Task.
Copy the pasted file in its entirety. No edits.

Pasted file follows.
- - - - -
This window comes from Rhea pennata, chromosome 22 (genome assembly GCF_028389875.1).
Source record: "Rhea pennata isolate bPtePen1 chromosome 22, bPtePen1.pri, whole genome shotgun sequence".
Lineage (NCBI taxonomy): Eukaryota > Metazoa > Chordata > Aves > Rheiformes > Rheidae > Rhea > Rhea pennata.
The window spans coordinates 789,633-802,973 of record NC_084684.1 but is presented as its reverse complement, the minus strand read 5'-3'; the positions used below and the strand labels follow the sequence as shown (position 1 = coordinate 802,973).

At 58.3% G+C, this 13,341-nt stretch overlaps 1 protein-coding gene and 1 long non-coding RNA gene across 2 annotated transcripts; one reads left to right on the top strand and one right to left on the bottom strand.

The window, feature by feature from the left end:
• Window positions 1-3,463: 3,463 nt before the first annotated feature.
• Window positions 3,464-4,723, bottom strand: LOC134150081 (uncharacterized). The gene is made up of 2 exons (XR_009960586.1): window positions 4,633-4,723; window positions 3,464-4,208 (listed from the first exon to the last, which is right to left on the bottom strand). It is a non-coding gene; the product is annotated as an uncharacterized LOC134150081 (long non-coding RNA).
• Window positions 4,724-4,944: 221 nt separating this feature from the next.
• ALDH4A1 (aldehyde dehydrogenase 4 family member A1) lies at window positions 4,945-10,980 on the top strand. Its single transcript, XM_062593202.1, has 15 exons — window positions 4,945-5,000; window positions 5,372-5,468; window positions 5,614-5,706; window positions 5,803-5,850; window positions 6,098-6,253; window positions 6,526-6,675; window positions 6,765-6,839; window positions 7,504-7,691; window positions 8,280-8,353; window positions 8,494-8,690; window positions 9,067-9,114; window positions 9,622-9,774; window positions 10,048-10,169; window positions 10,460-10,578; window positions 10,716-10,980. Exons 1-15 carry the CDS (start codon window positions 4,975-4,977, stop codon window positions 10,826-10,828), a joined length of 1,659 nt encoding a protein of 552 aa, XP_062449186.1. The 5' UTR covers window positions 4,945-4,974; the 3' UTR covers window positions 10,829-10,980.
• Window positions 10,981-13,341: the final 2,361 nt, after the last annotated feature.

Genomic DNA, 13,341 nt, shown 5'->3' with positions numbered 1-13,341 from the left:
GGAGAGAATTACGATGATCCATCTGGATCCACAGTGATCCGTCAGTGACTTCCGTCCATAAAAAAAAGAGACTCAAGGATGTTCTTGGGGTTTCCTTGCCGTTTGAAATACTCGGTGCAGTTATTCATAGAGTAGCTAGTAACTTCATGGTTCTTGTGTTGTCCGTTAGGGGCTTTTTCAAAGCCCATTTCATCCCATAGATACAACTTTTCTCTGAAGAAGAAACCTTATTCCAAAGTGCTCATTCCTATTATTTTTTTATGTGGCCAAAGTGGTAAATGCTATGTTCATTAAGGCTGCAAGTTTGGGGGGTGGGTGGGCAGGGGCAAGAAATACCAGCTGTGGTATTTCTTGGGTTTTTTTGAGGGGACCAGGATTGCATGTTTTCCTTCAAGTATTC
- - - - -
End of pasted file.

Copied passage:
This window comes from Rhea pennata, chromosome 22 (genome assembly GCF_028389875.1).
Source record: "Rhea pennata isolate bPtePen1 chromosome 22, bPtePen1.pri, whole genome shotgun sequence".
Lineage (NCBI taxonomy): Eukaryota > Metazoa > Chordata > Aves > Rheiformes > Rheidae > Rhea > Rhea pennata.
The window spans coordinates 789,633-802,973 of record NC_084684.1 but is presented as its reverse complement, the minus strand read 5'-3'; the positions used below and the strand labels follow the sequence as shown (position 1 = coordinate 802,973).

At 58.3% G+C, this 13,341-nt stretch overlaps 1 protein-coding gene and 1 long non-coding RNA gene across 2 annotated transcripts; one reads left to right on the top strand and one right to left on the bottom strand.

The window, feature by feature from the left end:
• Window positions 1-3,463: 3,463 nt before the first annotated feature.
• Window positions 3,464-4,723, bottom strand: LOC134150081 (uncharacterized). The gene is made up of 2 exons (XR_009960586.1): window positions 4,633-4,723; window positions 3,464-4,208 (listed from the first exon to the last, which is right to left on the bottom strand). It is a non-coding gene; the product is annotated as an uncharacterized LOC134150081 (long non-coding RNA).
• Window positions 4,724-4,944: 221 nt separating this feature from the next.
• ALDH4A1 (aldehyde dehydrogenase 4 family member A1) lies at window positions 4,945-10,980 on the top strand. Its single transcript, XM_062593202.1, has 15 exons — window positions 4,945-5,000; window positions 5,372-5,468; window positions 5,614-5,706; window positions 5,803-5,850; window positions 6,098-6,253; window positions 6,526-6,675; window positions 6,765-6,839; window positions 7,504-7,691; window positions 8,280-8,353; window positions 8,494-8,690; window positions 9,067-9,114; window positions 9,622-9,774; window positions 10,048-10,169; window positions 10,460-10,578; window positions 10,716-10,980. Exons 1-15 carry the CDS (start codon window positions 4,975-4,977, stop codon window positions 10,826-10,828), a joined length of 1,659 nt encoding a protein of 552 aa, XP_062449186.1. The 5' UTR covers window positions 4,945-4,974; the 3' UTR covers window positions 10,829-10,980.
• Window positions 10,981-13,341: the final 2,361 nt, after the last annotated feature.

Genomic DNA, 13,341 nt, shown 5'->3' with positions numbered 1-13,341 from the left:
GGAGAGAATTACGATGATCCATCTGGATCCACAGTGATCCGTCAGTGACTTCCGTCCATAAAAAAAAGAGACTCAAGGATGTTCTTGGGGTTTCCTTGCCGTTTGAAATACTCGGTGCAGTTATTCATAGAGTAGCTAGTAACTTCATGGTTCTTGTGTTGTCCGTTAGGGGCTTTTTCAAAGCCCATTTCATCCCATAGATACAACTTTTCTCTGAAGAAGAAACCTTATTCCAAAGTGCTCATTCCTATTATTTTTTTATGTGGCCAAAGTGGTAAATGCTATGTTCATTAAGGCTGCAAGTTTGGGGGGTGGGTGGGCAGGGGCAAGAAATACCAGCTGTGGTATTTCTTGGGTTTTTTTGAGGGGACCAGGATTGCATGTTTTCCTTCAAGTATTC